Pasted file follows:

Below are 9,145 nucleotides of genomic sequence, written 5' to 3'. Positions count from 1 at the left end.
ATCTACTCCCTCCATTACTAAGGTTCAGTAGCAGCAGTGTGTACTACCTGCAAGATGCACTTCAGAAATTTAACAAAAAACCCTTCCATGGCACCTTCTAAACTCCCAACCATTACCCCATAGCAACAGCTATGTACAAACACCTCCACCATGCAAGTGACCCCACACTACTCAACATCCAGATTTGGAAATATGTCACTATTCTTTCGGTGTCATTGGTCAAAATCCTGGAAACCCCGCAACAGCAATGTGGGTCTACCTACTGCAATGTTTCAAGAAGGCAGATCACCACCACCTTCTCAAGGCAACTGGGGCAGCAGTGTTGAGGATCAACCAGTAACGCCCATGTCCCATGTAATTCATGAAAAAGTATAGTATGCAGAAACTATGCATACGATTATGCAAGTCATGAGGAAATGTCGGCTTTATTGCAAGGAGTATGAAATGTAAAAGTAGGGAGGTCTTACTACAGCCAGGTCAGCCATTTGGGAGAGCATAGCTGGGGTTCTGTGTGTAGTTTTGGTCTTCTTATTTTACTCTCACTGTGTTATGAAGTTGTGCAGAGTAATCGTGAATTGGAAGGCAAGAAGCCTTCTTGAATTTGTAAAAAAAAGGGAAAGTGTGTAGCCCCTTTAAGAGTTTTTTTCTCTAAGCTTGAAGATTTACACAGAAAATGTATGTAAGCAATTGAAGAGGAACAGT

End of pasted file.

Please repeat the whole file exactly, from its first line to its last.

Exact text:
Below are 9,145 nucleotides of genomic sequence, written 5' to 3'. Positions count from 1 at the left end.
ATCTACTCCCTCCATTACTAAGGTTCAGTAGCAGCAGTGTGTACTACCTGCAAGATGCACTTCAGAAATTTAACAAAAAACCCTTCCATGGCACCTTCTAAACTCCCAACCATTACCCCATAGCAACAGCTATGTACAAACACCTCCACCATGCAAGTGACCCCACACTACTCAACATCCAGATTTGGAAATATGTCACTATTCTTTCGGTGTCATTGGTCAAAATCCTGGAAACCCCGCAACAGCAATGTGGGTCTACCTACTGCAATGTTTCAAGAAGGCAGATCACCACCACCTTCTCAAGGCAACTGGGGCAGCAGTGTTGAGGATCAACCAGTAACGCCCATGTCCCATGTAATTCATGAAAAAGTATAGTATGCAGAAACTATGCATACGATTATGCAAGTCATGAGGAAATGTCGGCTTTATTGCAAGGAGTATGAAATGTAAAAGTAGGGAGGTCTTACTACAGCCAGGTCAGCCATTTGGGAGAGCATAGCTGGGGTTCTGTGTGTAGTTTTGGTCTTCTTATTTTACTCTCACTGTGTTATGAAGTTGTGCAGAGTAATCGTGAATTGGAAGGCAAGAAGCCTTCTTGAATTTGTAAAAAAAAGGGAAAGTGTGTAGCCCCTTTAAGAGTTTTTTTCTCTAAGCTTGAAGATTTACACAGAAAATGTATGTAAGCAATTGAAGAGGAACAGT